LONDON, 8 April 2021:
British health minister Matt Hancock today urged UK citizens to continue to get vaccinated against Covid-19 and backed the use of AstraZeneca shot, saying the risk of clotting remains low.
British Medicines and Healthcare products Regulatory Agency (MHRA) yesterday restricted the rollout of the AstraZeneca/Oxford to people aged under 30 over potential links between the vaccine and rare cases of blood clots.
That move came on the same day that the EU medicines regulator said it had found a possible link between the rare thrombosis events and the AstraZeneca vaccine, although the European Medicines Agency (EMA) reiterated the benefits of getting the jab outweighed the risks, a view which Hancock shares.
“What we have learned in the last 24 hours is that the rollout of the vaccine is working,” Hancock said in a video he posted to Twitter.
“We have seen that the safety system is working because the regulators can spot even this extremely rare event – four in a million – and take necessary action to ensure the rollout is as safe as it possibly can be.”
People aged between 18 and 29, who do not have underlying health conditions, will now be recommended other vaccines instead, according to MHRA.
Those vaccines include the Pfizer/BioNTech or Moderna jabs, which have both been approved for use in Britain.
Hancock underlined the vaccine was breaking the link between coronavirus cases and deaths, saying the “number of people dying from Covid-19 halved again just in the last nine days… and is down 98% from the peak (recorded at the beginning of this year).”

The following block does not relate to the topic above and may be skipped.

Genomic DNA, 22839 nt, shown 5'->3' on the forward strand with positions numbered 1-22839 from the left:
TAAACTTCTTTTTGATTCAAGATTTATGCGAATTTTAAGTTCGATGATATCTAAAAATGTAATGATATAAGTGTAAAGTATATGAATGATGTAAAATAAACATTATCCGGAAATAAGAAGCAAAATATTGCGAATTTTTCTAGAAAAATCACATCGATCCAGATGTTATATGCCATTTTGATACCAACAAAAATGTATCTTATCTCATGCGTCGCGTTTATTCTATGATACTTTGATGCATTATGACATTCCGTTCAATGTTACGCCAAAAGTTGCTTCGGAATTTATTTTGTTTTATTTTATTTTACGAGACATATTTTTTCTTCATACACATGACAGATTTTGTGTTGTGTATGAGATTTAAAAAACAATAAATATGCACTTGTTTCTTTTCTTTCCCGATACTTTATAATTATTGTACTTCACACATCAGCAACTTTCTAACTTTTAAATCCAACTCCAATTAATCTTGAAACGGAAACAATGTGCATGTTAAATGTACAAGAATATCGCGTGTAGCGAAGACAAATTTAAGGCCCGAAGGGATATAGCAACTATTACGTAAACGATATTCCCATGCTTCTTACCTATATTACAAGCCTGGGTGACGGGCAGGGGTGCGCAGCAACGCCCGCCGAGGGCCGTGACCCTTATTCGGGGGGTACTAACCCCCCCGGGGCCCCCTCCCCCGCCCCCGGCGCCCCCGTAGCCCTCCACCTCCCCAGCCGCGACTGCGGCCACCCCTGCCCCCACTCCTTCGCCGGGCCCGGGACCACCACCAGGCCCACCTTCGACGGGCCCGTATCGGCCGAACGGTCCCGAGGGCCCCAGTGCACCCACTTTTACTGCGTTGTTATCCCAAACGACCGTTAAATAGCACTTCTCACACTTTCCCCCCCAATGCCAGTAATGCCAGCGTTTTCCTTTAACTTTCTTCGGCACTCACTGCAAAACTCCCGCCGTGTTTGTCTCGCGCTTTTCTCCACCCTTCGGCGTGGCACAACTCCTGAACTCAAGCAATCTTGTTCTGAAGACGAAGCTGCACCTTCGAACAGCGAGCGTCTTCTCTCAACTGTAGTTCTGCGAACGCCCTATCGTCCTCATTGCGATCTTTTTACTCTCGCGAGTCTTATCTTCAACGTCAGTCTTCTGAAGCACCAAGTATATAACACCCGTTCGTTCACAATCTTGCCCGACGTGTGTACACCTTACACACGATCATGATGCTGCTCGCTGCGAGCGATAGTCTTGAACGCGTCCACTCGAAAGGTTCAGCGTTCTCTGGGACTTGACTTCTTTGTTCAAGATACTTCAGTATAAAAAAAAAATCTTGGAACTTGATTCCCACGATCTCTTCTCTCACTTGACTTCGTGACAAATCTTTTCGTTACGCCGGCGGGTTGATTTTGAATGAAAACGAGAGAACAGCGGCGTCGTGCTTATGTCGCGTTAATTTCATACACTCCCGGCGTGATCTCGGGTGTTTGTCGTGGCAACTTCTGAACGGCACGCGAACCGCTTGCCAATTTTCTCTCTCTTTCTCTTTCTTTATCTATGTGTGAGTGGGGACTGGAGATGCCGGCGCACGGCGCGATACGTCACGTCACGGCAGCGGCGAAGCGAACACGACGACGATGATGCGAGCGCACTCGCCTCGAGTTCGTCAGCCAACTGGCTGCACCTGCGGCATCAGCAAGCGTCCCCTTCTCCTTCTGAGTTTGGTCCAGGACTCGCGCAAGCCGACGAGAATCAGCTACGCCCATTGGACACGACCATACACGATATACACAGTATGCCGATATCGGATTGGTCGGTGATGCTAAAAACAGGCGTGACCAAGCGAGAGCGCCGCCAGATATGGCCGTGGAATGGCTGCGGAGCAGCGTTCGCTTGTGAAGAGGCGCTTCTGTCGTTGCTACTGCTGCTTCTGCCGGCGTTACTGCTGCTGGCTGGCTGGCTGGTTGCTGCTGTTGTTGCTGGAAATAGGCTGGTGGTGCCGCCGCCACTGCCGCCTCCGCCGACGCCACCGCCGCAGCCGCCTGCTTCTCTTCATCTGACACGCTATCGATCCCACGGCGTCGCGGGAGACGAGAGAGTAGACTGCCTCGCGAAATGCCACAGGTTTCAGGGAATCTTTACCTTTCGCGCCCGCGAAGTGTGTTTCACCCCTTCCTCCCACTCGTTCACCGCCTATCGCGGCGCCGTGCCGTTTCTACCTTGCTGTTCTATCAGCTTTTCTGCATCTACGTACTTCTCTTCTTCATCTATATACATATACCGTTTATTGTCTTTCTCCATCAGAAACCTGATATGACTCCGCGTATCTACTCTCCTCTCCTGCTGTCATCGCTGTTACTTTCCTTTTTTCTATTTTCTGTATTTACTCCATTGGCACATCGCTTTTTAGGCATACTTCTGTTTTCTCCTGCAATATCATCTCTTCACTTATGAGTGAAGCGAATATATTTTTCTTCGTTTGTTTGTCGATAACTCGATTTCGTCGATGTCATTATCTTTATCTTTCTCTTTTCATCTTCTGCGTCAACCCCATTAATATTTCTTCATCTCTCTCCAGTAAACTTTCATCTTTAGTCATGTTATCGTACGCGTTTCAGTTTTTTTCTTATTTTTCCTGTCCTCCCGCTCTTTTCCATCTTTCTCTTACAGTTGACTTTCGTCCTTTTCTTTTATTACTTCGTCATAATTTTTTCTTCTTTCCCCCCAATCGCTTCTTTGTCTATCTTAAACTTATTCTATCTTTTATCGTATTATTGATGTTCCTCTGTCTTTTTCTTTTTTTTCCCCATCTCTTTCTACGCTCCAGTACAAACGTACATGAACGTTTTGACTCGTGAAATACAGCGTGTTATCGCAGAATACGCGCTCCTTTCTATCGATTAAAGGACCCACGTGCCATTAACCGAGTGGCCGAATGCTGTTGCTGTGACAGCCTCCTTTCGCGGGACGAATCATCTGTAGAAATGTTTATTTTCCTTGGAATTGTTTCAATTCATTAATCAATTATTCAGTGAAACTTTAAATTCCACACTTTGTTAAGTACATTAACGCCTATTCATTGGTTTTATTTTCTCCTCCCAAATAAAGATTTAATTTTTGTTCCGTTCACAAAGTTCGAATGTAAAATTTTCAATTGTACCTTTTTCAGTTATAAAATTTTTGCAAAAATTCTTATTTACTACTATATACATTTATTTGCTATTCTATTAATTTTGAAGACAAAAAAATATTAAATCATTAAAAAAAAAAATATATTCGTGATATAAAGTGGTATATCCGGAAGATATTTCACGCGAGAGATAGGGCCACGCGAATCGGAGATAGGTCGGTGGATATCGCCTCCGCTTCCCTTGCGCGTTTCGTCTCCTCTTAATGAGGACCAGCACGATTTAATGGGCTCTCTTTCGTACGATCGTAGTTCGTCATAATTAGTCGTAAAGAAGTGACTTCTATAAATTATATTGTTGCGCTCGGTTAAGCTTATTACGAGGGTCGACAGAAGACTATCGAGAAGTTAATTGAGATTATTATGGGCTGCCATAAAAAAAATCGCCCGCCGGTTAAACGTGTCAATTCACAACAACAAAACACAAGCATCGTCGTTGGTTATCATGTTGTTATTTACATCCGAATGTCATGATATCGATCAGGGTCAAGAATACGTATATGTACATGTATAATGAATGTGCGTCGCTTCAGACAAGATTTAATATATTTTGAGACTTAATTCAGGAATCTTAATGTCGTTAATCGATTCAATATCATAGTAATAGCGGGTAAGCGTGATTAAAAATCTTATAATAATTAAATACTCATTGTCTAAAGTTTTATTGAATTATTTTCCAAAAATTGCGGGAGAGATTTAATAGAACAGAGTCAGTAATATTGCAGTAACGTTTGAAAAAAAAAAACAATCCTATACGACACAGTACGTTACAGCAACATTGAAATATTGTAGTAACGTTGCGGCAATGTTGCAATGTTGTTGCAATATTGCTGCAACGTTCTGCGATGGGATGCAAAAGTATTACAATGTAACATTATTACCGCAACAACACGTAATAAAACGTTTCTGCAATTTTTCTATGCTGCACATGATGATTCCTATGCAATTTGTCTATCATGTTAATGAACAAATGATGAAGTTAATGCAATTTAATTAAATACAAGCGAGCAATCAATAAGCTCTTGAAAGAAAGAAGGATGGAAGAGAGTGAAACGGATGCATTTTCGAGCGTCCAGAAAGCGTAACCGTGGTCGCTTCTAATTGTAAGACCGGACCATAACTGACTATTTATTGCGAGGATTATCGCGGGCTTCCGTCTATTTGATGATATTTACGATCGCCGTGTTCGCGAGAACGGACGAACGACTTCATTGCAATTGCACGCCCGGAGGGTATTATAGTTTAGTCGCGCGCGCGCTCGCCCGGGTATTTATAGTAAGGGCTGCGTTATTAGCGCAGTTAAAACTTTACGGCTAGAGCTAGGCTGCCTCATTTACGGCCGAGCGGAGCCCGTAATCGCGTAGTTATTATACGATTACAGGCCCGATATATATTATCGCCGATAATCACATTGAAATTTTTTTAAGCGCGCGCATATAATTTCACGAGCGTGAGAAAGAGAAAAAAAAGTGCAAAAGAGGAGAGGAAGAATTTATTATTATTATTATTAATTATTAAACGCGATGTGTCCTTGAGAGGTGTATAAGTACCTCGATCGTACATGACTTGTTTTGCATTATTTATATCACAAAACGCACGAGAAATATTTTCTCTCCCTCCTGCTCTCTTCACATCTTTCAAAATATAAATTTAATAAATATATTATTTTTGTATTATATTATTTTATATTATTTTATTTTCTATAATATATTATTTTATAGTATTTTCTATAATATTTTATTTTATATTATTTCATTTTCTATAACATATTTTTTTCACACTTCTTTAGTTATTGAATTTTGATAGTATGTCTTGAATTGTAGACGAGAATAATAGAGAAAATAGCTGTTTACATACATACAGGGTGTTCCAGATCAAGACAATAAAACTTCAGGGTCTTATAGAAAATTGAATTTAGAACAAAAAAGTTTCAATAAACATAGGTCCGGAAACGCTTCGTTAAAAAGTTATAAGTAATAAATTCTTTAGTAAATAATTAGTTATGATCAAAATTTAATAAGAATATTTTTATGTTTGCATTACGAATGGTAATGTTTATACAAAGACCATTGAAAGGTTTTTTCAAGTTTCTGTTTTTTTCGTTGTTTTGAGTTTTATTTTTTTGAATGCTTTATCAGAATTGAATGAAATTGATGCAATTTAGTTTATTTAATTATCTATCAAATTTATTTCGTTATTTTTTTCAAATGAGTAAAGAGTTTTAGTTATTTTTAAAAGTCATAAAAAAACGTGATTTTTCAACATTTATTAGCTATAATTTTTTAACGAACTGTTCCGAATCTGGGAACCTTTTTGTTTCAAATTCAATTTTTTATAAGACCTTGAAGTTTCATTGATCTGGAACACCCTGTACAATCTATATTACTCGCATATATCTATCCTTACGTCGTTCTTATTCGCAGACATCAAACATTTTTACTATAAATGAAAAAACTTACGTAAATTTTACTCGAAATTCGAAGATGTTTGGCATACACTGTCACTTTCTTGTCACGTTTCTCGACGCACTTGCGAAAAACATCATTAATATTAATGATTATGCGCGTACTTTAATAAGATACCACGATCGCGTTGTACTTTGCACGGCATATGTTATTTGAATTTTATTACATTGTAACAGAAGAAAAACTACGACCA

More than 31 million people received the first vaccine first dose and over five million others got the second in the UK, according to the latest official figures.
Meanwhile, Philippines today suspended the use of the AstraZeneca Covid-19 vaccine for those under 60 after a report that links it to the appearance of blood clots.
The Philippine Department of Health said it is adopting the Food and Drug Administration (FDA) recommendation to temporarily halt use of the product for prevention until more conclusive information is available.
“I want to emphasise this temporary suspension does not mean that the vaccine is unsafe or ineffective, it just means that we are taking precautionary measures to ensure the safety of all Filipinos,” FDA director general Eric Domingo said in a statement.
The Philippines has received an initial shipment of 525,600 doses of AstraZeneca vaccines – almost all already supplied – through the CoVax facility, the second brand of vaccines delivered to the country after receiving 2 million doses from China’s Sinovac.
“We are aware of the recommendation of the EMA to include blood clots as very rare side effects of the AstraZeneca vaccine,” Domingo said.
“Although we have not seen such incidents in the country, we temporarily suspend the use of the vaccine in children under 60 while we await the results of the review carried out by our local experts, as well as the official guidance of the World Health Organisation.”
Domingo said the EMA recorded “very, very rare” cases of blood clots in every 200 million people vaccinated with AstraZeneca, the majority in women under 60.
Until today, AstraZeneca was the only vaccine in the Philippines that could be administered to people over 60. But given the supply limitation, authorities yesterday decided to allow the use of Sinovac for that age group, although its effectiveness has not been proven.
Among the countries most affected by the pandemic in Asia, the Philippines aims to vaccinate up to 70 million people, two-thirds of its population, this year to achieve herd immunity against the coronavirus, although so far it has only applied 923,000 doses to health personnel and elderly.
The Philippines is now at its most serious peak since the start of the pandemic, with 828,366 positives, of which 167,279 (more than 20%) are active cases at this time, a record since the health crisis began.